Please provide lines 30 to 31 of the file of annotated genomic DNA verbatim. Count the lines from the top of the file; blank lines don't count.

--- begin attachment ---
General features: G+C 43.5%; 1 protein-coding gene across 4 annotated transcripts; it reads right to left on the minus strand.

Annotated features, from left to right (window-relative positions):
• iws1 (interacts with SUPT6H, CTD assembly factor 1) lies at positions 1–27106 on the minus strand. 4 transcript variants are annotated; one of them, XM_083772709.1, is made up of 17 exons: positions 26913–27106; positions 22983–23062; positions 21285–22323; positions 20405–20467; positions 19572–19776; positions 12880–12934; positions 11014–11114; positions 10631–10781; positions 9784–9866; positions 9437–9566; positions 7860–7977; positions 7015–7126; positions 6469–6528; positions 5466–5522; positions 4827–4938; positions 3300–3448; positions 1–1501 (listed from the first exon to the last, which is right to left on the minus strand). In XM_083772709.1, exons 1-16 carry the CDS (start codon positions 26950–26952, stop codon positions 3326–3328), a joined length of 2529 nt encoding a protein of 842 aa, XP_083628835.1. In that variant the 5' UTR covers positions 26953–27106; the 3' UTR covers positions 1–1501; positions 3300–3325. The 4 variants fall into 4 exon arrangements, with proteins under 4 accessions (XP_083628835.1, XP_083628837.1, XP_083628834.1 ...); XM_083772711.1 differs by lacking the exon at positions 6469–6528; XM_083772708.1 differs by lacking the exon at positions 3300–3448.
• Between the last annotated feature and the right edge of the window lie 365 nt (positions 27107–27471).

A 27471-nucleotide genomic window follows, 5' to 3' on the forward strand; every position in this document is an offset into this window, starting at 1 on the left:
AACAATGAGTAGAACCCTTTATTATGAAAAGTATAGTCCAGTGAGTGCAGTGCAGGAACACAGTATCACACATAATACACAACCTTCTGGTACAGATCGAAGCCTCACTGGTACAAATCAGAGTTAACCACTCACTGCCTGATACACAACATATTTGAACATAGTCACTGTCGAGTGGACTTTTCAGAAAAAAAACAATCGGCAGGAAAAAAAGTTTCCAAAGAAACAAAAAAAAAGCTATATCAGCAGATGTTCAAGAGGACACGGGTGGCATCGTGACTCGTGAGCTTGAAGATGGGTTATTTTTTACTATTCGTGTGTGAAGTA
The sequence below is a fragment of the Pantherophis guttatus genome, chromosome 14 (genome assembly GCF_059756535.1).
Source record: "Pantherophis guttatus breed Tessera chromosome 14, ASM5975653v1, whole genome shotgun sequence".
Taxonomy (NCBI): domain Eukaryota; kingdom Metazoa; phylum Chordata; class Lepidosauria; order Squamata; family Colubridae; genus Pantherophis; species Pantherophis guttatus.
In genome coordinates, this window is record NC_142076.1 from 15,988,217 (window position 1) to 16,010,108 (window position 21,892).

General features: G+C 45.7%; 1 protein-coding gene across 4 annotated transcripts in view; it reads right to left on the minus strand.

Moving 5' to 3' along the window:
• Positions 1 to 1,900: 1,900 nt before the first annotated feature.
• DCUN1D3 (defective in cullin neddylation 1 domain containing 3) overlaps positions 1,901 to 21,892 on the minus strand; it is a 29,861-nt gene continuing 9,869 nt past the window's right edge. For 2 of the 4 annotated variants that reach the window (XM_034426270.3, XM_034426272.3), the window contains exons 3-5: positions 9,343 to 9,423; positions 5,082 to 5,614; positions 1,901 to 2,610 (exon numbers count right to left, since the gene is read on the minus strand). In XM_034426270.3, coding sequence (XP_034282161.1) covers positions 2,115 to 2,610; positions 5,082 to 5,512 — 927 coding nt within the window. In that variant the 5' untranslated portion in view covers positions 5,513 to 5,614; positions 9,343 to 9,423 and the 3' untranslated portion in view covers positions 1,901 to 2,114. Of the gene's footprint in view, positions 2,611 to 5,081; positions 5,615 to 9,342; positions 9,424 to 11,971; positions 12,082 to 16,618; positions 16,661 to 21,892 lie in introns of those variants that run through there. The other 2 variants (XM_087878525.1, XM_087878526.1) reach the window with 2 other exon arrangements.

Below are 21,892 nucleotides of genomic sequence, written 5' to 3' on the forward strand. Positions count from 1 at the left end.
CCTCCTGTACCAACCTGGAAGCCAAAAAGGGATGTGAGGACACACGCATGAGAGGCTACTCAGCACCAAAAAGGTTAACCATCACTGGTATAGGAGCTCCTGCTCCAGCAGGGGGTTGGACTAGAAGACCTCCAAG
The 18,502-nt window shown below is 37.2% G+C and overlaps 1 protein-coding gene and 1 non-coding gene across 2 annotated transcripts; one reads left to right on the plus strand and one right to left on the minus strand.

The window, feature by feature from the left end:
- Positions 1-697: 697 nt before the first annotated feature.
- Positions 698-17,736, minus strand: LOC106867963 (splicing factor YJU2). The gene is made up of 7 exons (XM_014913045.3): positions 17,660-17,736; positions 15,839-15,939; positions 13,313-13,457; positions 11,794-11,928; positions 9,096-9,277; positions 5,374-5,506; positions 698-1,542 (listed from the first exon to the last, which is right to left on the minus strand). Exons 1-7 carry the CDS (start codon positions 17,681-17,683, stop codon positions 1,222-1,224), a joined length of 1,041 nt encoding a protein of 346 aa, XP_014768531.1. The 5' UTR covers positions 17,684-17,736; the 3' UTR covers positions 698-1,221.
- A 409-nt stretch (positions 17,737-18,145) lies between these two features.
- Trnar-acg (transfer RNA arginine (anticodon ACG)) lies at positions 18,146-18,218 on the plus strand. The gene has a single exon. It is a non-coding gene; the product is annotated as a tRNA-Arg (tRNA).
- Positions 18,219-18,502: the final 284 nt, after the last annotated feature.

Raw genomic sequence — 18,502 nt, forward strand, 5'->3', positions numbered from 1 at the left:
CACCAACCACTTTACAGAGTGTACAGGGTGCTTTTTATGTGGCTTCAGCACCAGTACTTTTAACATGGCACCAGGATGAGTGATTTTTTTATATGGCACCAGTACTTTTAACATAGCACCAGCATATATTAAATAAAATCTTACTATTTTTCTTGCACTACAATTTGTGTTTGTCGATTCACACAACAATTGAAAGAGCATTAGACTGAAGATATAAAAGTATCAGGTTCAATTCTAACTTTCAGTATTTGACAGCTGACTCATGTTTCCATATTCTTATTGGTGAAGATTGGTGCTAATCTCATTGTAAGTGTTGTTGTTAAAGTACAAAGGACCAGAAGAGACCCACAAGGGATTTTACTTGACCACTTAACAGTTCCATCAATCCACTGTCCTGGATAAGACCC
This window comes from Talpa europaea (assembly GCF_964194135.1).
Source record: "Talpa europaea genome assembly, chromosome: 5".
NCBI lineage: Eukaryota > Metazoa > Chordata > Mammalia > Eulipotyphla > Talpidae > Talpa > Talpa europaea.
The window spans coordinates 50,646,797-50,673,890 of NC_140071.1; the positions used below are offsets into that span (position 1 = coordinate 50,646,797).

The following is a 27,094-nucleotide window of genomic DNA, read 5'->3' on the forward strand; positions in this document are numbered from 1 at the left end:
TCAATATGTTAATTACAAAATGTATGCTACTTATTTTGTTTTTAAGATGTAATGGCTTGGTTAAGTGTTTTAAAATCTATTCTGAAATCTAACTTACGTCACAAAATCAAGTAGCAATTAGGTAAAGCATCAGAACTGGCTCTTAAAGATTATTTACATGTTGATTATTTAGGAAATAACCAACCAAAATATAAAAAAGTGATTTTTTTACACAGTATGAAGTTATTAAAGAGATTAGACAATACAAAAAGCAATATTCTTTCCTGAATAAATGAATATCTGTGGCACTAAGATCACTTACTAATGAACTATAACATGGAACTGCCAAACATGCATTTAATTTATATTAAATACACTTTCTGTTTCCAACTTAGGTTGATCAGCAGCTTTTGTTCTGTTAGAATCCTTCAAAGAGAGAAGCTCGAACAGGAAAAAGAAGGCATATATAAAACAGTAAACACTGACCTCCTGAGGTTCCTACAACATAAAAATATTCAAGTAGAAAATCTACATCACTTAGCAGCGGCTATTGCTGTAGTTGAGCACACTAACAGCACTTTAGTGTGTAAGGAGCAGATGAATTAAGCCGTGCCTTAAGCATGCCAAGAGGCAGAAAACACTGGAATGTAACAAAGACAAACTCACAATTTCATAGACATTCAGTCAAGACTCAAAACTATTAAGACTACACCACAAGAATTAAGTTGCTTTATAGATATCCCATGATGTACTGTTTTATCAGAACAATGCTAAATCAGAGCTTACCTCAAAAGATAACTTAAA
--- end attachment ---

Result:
The following is a 27,094-nucleotide window of genomic DNA, read 5'->3' on the forward strand; positions in this document are numbered from 1 at the left end:
TCAATATGTTAATTACAAAATGTATGCTACTTATTTTGTTTTTAAGATGTAATGGCTTGGTTAAGTGTTTTAAAATCTATTCTGAAATCTAACTTACGTCACAAAATCAAGTAGCAATTAGGTAAAGCATCAGAACTGGCTCTTAAAGATTATTTACATGTTGATTATTTAGGAAATAACCAACCAAAATATAAAAAAGTGATTTTTTTACACAGTATGAAGTTATTAAAGAGATTAGACAATACAAAAAGCAATATTCTTTCCTGAATAAATGAATATCTGTGGCACTAAGATCACTTACTAATGAACTATAACATGGAACTGCCAAACATGCATTTAATTTATATTAAATACACTTTCTGTTTCCAACTTAGGTTGATCAGCAGCTTTTGTTCTGTTAGAATCCTTCAAAGAGAGAAGCTCGAACAGGAAAAAGAAGGCATATATAAAACAGTAAACACTGACCTCCTGAGGTTCCTACAACATAAAAATATTCAAGTAGAAAATCTACATCACTTAGCAGCGGCTATTGCTGTAGTTGAGCACACTAACAGCACTTTAGTGTGTAAGGAGCAGATGAATTAAGCCGTGCCTTAAGCATGCCAAGAGGCAGAAAACACTGGAATGTAACAAAGACAAACTCACAATTTCATAGACATTCAGTCAAGACTCAAAACTATTAAGACTACACCACAAGAATTAAGTTGCTTTATAGATATCCCATGATGTACTGTTTTATCAGAACAATGCTAAATCAGAGCTTACCTCAAAAGATAACTTAAA